Legal Definition and Related Resources of Several
Meaning of Several
An obligation is said to be several when it is not joint and can be enforced independently of each other . where an obligation is several, that is, where more than one person has undertaken to perform or comply with an obligation, then if one of them performs the same, he may or may not be entitled to contribution and indemnity from the other obligors. whereas if the obligation was joint, such a person is entitled to contribution and indemnity from the other joint obligors. A tenancy is said to be several where the share of each tenant is an ascertained part of the whole although undivided. This is to be contrasted with joint tenancy where each tenant is entitled to the whole and upon severance to a share. See joint and several ; Joint tenancy.
Several Alternative Definition
Separate; distinct. A several agreement or covenant is one entered into by two or more persons separately, each binding himself for the whole; a several action is one in which two or more persons are separately charged; a several inheritance is one conveyed so as to descend or come to two persons separately by moieties. “Several” is usually opposed to “joint.”
Related Entries of Several in the Encyclopedia of Law Project
Browse or run a search for Several in the American Encyclopedia of Law, the Asian Encyclopedia of Law, the European Encyclopedia of Law, the UK Encyclopedia of Law or the Latin American and Spanish Encyclopedia of Law.
Several in Historical Law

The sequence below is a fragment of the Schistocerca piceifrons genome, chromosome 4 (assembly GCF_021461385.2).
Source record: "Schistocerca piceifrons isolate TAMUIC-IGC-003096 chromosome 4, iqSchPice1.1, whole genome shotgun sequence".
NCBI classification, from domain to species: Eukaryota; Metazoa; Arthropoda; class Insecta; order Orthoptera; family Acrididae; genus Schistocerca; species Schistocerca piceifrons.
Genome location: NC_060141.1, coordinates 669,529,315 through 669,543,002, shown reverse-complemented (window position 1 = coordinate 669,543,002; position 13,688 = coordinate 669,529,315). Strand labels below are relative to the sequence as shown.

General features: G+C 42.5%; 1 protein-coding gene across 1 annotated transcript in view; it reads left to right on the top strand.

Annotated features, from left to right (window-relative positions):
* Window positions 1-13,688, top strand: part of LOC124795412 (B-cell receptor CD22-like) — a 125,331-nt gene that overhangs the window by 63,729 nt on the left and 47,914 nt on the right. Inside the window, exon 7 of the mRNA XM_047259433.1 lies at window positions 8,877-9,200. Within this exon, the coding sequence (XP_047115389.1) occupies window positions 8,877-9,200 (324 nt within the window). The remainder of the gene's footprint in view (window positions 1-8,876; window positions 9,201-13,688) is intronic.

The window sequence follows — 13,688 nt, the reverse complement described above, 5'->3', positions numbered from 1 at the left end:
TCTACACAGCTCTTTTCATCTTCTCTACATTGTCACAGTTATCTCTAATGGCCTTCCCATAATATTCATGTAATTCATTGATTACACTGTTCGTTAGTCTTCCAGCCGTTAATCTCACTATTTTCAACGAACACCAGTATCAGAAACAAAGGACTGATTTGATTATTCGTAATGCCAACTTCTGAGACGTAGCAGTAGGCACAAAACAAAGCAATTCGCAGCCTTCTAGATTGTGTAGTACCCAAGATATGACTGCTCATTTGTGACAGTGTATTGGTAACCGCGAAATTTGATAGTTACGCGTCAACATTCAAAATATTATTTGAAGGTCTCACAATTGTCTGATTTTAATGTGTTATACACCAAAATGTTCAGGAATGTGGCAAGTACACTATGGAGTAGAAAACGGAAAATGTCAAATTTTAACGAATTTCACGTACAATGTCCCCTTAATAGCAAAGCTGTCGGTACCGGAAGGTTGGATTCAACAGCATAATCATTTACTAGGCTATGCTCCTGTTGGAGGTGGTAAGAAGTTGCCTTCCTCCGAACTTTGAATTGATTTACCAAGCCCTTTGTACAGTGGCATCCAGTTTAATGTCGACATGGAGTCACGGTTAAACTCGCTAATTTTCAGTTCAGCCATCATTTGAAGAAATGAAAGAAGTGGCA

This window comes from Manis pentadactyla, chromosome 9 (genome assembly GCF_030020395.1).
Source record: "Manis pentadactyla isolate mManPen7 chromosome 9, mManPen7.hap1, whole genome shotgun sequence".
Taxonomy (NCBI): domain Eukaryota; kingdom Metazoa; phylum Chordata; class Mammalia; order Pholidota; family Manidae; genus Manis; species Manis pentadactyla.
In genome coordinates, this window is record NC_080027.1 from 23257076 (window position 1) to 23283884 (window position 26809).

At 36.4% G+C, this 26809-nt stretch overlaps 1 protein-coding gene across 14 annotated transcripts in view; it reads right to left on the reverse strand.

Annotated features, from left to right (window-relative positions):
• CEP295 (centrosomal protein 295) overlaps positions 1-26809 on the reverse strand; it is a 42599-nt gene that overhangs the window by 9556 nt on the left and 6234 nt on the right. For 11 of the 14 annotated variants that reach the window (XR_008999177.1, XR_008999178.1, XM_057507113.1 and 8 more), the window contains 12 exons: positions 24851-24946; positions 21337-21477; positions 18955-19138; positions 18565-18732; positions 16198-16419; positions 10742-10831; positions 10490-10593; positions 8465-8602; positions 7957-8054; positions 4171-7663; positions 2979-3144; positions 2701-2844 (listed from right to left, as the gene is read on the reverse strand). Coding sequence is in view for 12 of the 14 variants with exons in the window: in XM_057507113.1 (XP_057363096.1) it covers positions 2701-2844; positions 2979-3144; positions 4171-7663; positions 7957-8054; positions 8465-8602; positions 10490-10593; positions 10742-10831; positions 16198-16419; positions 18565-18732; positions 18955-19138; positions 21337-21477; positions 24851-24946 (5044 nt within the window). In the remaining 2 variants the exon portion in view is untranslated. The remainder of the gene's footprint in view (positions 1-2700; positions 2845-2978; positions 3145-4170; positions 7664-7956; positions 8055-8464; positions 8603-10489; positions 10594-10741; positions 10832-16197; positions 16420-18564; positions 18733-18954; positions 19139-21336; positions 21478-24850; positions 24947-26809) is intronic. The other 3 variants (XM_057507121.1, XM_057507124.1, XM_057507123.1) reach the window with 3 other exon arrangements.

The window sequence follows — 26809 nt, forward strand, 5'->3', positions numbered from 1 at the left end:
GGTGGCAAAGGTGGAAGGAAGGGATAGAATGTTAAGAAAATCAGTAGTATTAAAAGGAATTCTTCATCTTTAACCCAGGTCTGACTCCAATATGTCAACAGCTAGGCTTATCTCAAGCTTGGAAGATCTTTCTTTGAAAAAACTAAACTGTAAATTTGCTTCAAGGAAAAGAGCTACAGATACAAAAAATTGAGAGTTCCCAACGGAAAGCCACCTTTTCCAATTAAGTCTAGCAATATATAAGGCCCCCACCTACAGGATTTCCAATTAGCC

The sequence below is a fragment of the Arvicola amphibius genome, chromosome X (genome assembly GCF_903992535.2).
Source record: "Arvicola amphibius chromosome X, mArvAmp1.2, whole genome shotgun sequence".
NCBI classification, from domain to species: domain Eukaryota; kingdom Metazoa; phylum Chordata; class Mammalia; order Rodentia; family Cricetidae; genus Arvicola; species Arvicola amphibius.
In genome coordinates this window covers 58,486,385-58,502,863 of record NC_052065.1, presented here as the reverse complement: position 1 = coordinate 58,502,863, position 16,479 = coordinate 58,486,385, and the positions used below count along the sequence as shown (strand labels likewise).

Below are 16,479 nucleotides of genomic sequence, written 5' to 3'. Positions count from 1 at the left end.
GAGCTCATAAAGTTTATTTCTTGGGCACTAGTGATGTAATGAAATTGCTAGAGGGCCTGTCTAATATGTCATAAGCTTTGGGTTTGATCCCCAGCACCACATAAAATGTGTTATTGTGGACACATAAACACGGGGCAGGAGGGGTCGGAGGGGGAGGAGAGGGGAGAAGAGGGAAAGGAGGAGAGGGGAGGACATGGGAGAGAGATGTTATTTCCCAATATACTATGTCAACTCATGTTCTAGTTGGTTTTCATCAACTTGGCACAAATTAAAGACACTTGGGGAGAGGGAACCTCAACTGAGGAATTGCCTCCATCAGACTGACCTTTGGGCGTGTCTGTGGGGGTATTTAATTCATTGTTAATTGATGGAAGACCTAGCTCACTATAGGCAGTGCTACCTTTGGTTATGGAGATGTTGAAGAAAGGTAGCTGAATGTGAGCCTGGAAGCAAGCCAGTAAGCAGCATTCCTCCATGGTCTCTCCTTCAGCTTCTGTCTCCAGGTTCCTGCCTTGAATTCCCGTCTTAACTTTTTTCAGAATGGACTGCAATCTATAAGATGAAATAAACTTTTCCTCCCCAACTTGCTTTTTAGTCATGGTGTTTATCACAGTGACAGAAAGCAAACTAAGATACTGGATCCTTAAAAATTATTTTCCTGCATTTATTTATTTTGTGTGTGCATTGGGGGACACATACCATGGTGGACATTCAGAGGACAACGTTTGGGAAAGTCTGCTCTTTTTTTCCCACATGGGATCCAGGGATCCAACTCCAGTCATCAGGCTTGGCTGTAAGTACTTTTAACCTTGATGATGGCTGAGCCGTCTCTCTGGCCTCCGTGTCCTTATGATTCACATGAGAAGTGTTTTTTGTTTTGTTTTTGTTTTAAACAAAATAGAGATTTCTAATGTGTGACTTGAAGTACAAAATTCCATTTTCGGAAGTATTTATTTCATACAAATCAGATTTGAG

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Legal Abbreviations and Acronyms
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Related Legal Terms
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Mentioned in these terms
Apportionment, Attainder, Average, Balance Sheet, Cabinet, Co-heir, Combination, Combines, Concert, Contract, Coparcener, Coparcenary, Dome-book, Entire Contract, Equivocal, Escheat, Fair Labor Standards Act, Forms Of Action, Fraud, , Heriot, Interinsurance, Issue, Joinder, Joinder Of Causes Of Actions, Joint And Several, Joint Tortfeasors, Jurisdiction, Misjoinder, Nolle Prosequi, Oligopoly, Parcenary, Partition, Polyandry, Public Place, Raffle, Doctrine Of Relation, Seminary, Settle, Settlement, Share, Single Publication Rule, Tariff, Tenancy In Common, Tenement.
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This term is an adjetive.
Etimology of Several
early 15c., “existing apart,” from Anglo-French several, from Middle French seperalis “separate,” from Medieval Latin separalis, from Latin separ “separate, different,” back-formation from separare “to separate” (see separate (verb)). Meaning “various, diverse, different” is attested from c. 1500; that of “more than one” is from 1530s, originally in legal use. Here we are all, by day; by night we’re hurled By dreams, each one into a several world [Herrick, 1648] Related: Severalty. Jocular ordinal form severalth attested from 1902 in American English dialect (see -th (2)).